With so many challenges facing facility management organizations these days, the decision to take on a leadership role often is a difficult one. In making the decision about whether to set off on a career path toward a leadership position, facility professionals should take stock of themselves. The following abilities are widely accepted as being essential for anyone who wants to move into a position of leadership.
Take charge of and communicate the vision for organizational change.
Nowhere is the need for leadership more apparent than when reshaping a new facility organization’s alignment. An individual who wants to become a leader must be able to design and articulate a vision for a reconfiguration of an organization and know how to engage other facility staff as agents for the change. It doesn’t matter if the organizational change is as small as a work unit or as large as a whole facility department, a leader has to be clear on how resources should be aligned and then enlist the support of others to make it happen. At some point, facility leaders will face an internal realignment. This means that leaders have to be willing to take on the role of change agent to optimize human resources to meet business changes.
Use quarterly and annual metrics to measure results rather than focusing on short-term wins.
Facility leaders know that consistently positive results are the goals for any facility management organization, individual work unit or special project. Aspiring leaders have to be willing and able to manage the results process and focus on long-term gains. The concept of using results as a diagnostic tool for those involved — whether it is improved customer relations, reduction of operating costs, improvement in operating efficiency or completion of a renovation or retrofit — is essential to leading in facility management. Potential facility leaders should be sure they understand the connection between behavior and outcomes and are willing to build a staff capable of having an open and honest dialogue about milestone attainment. Individuals who want to achieve quick fixes and short-term results often do not make the best leaders because they lack the patience to develop staff skills to sustain long-term results.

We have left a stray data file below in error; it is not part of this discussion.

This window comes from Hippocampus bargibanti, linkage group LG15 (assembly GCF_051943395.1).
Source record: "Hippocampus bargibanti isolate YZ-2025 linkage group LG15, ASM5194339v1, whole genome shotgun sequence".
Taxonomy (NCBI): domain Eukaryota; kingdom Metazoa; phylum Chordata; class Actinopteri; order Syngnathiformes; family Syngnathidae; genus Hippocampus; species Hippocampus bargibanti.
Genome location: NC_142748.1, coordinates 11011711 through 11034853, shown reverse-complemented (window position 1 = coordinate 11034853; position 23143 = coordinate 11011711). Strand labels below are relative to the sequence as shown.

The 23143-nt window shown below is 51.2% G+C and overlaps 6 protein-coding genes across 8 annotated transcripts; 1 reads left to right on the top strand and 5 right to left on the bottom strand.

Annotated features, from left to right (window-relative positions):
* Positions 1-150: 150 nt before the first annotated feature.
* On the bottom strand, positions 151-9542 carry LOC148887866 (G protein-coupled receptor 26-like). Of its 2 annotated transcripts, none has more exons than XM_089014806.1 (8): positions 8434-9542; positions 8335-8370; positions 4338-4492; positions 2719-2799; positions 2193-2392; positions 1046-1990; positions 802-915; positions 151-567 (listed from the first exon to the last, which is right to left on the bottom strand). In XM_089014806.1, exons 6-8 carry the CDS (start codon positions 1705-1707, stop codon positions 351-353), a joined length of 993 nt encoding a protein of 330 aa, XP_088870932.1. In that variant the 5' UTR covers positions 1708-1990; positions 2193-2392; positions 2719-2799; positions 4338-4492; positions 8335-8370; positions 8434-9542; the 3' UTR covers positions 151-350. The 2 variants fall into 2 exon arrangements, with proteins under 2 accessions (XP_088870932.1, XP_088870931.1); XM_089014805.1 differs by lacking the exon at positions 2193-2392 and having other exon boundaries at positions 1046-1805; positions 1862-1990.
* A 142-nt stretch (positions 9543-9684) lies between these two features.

Recognize the leader doesn’t always have all the answers.
In facility management, as in any professional environment, individuals who have a proven track record in a technical area and may be well known as “the answer person” often get promoted into leadership positions. When they move into this role, the tendency is to continue to believe that staff expect them to be all-knowing and have the answer to every problem or situation.
Truly effective leaders, however, know that their job is to help others sort out the right answer, not always be the point person. Instead of controlling or dominating the process, a successful leader drives the problem-solving and decision-making process. An aspiring facility leader must have a clear appreciation for the power of collaboration, rather than control, to encourage those around the leader to come to the right decisions. An individual who does not feel the need to be right all the time will likely become the type of leader the organization requires.
Understand the constraints of time and use it strategically.
This concept often is one of the most difficult for budding facility leaders to grasp. That’s because time is an element that always seems to be in short supply. Savvy leaders know, however, that trying to squeeze too much into a limited time period often backfires. Perhaps the classic example in facility management is the team leader who promises the build-out of new space within a tight timeframe, knowing that staying on schedule will be next to impossible. Project staff become over-committed, suppliers and vendors can’t deliver on time, and the client ends up unhappy. An astute leader commits to doing fewer things well, knowing that the team may meet or exceed expectations. An individual who is accustomed to standing over staff and driving them to work harder because of time constraints probably will not become an effective leader.
Create and sustain a healthy culture in the facility management organization.
Of all the concepts associated with facility leadership, the ability to create a healthy and productive work environment may be the most important. Assuming a leadership position in facility management requires the individual to diagnose an organization’s culture to determine what is working and what is not. A healthy facility management culture is the outcome of shared vision and clearly stated goals, open communication channels throughout the organization, open-book information sharing among all levels of staff and a general feeling of positive contribution by all.